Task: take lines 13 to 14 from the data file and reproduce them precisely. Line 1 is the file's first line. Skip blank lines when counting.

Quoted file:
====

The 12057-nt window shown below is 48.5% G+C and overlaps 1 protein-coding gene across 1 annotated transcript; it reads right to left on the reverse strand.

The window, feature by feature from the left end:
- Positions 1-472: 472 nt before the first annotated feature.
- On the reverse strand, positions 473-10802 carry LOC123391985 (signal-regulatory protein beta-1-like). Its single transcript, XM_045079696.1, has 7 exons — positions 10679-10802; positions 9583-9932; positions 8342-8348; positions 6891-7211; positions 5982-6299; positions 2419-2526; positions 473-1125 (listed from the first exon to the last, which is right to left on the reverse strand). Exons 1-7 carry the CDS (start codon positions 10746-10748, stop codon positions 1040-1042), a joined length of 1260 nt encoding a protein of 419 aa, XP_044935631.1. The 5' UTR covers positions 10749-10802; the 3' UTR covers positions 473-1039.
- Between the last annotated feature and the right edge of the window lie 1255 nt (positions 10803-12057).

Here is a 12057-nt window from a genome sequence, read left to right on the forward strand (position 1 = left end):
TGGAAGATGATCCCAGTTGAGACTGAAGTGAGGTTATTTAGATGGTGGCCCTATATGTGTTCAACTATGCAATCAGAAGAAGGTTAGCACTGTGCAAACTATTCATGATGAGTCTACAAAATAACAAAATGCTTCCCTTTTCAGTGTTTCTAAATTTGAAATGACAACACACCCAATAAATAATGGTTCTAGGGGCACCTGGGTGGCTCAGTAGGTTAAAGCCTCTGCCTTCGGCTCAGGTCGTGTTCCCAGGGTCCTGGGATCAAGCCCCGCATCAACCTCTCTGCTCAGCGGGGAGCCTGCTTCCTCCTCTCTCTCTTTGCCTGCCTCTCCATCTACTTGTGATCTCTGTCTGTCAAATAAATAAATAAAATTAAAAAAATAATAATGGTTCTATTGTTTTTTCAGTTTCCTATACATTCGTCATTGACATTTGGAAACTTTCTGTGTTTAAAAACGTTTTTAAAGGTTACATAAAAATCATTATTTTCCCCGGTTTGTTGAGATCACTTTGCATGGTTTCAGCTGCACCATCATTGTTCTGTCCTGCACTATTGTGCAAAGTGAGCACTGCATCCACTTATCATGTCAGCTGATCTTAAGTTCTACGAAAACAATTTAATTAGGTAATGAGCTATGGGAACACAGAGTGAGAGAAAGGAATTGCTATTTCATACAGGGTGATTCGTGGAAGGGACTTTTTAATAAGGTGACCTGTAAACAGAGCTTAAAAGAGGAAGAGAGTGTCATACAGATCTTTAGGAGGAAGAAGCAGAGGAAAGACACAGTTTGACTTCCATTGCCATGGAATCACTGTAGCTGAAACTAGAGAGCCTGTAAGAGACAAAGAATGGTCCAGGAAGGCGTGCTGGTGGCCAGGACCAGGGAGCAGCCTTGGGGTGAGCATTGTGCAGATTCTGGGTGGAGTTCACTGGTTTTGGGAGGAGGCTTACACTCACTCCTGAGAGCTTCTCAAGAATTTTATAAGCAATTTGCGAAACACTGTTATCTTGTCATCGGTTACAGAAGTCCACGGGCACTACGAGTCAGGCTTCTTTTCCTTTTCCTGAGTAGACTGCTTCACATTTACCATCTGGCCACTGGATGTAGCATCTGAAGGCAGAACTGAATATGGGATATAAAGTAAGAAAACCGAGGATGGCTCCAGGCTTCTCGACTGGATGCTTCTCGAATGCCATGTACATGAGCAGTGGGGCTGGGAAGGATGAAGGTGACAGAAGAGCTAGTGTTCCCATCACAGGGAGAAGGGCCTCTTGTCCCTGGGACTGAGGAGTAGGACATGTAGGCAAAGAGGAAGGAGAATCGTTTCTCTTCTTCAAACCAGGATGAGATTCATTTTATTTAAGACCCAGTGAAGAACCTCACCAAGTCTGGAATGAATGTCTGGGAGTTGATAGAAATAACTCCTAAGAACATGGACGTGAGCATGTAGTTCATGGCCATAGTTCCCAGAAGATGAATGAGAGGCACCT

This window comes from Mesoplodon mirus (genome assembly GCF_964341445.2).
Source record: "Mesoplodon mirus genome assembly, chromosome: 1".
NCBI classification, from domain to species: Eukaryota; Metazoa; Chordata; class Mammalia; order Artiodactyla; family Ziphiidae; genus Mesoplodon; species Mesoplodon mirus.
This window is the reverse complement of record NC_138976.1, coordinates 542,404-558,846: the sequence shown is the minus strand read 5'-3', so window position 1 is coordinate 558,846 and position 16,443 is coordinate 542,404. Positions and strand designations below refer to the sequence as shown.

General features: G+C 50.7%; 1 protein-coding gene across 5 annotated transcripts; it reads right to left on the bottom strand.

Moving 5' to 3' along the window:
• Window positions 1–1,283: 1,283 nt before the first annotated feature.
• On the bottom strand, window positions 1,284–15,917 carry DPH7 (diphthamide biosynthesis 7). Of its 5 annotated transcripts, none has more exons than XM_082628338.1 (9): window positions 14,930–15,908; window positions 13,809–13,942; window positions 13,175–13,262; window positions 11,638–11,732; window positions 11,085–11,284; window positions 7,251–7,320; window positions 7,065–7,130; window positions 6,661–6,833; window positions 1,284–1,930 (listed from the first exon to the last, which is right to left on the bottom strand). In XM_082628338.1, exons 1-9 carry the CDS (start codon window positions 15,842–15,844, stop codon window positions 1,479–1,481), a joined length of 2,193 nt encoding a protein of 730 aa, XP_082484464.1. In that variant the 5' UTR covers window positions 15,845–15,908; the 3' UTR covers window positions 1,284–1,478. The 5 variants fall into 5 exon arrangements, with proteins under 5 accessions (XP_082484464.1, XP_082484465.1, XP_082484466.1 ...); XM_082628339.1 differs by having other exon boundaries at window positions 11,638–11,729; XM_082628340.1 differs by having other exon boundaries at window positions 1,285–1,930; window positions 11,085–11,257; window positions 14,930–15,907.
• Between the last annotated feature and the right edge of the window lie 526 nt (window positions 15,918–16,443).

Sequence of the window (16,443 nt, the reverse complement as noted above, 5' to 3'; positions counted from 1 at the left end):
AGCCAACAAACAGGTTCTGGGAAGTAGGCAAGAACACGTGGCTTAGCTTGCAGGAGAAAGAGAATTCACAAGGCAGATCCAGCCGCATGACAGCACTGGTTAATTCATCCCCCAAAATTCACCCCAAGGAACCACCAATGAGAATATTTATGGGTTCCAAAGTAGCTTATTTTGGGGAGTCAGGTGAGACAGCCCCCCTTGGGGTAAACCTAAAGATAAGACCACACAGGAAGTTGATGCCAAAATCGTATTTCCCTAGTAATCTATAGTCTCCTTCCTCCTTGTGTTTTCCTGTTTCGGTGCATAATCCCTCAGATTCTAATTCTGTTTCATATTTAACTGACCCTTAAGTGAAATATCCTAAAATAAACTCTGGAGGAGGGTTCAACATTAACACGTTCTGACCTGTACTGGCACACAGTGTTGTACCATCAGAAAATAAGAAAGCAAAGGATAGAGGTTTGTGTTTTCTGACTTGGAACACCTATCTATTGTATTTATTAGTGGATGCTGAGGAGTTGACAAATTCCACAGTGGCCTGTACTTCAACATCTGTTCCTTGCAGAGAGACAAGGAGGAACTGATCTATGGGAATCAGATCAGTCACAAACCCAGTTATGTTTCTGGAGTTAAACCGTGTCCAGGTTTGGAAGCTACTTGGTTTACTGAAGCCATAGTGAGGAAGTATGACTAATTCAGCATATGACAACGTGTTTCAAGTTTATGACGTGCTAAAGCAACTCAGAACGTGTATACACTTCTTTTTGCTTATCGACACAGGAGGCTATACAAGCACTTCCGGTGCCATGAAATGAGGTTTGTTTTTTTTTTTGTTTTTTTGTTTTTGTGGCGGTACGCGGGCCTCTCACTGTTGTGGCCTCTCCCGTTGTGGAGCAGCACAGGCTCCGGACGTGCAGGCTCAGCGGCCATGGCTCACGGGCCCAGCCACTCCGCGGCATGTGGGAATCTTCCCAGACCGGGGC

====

Moving 5' to 3' along the window:
• Window positions 1–1,283: 1,283 nt before the first annotated feature.